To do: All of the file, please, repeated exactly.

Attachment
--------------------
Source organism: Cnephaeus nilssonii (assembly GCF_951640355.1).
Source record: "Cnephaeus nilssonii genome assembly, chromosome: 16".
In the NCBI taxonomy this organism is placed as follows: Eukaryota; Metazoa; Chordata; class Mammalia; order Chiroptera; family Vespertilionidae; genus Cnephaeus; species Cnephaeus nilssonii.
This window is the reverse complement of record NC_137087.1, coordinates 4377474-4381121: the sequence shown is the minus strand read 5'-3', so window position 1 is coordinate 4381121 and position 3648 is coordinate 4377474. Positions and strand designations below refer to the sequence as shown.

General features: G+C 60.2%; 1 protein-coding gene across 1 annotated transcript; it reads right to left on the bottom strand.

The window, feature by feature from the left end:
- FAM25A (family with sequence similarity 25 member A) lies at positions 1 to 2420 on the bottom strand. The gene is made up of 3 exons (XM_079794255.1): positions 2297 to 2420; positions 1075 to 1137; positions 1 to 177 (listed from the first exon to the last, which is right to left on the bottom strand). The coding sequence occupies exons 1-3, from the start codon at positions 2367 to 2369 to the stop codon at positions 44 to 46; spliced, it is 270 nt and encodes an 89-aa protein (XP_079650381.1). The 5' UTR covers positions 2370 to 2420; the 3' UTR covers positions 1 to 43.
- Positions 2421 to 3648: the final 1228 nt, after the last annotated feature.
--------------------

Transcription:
Source organism: Cnephaeus nilssonii (assembly GCF_951640355.1).
Source record: "Cnephaeus nilssonii genome assembly, chromosome: 16".
In the NCBI taxonomy this organism is placed as follows: Eukaryota; Metazoa; Chordata; class Mammalia; order Chiroptera; family Vespertilionidae; genus Cnephaeus; species Cnephaeus nilssonii.
This window is the reverse complement of record NC_137087.1, coordinates 4377474-4381121: the sequence shown is the minus strand read 5'-3', so window position 1 is coordinate 4381121 and position 3648 is coordinate 4377474. Positions and strand designations below refer to the sequence as shown.

General features: G+C 60.2%; 1 protein-coding gene across 1 annotated transcript; it reads right to left on the bottom strand.

The window, feature by feature from the left end:
- FAM25A (family with sequence similarity 25 member A) lies at positions 1 to 2420 on the bottom strand. The gene is made up of 3 exons (XM_079794255.1): positions 2297 to 2420; positions 1075 to 1137; positions 1 to 177 (listed from the first exon to the last, which is right to left on the bottom strand). The coding sequence occupies exons 1-3, from the start codon at positions 2367 to 2369 to the stop codon at positions 44 to 46; spliced, it is 270 nt and encodes an 89-aa protein (XP_079650381.1). The 5' UTR covers positions 2370 to 2420; the 3' UTR covers positions 1 to 43.
- Positions 2421 to 3648: the final 1228 nt, after the last annotated feature.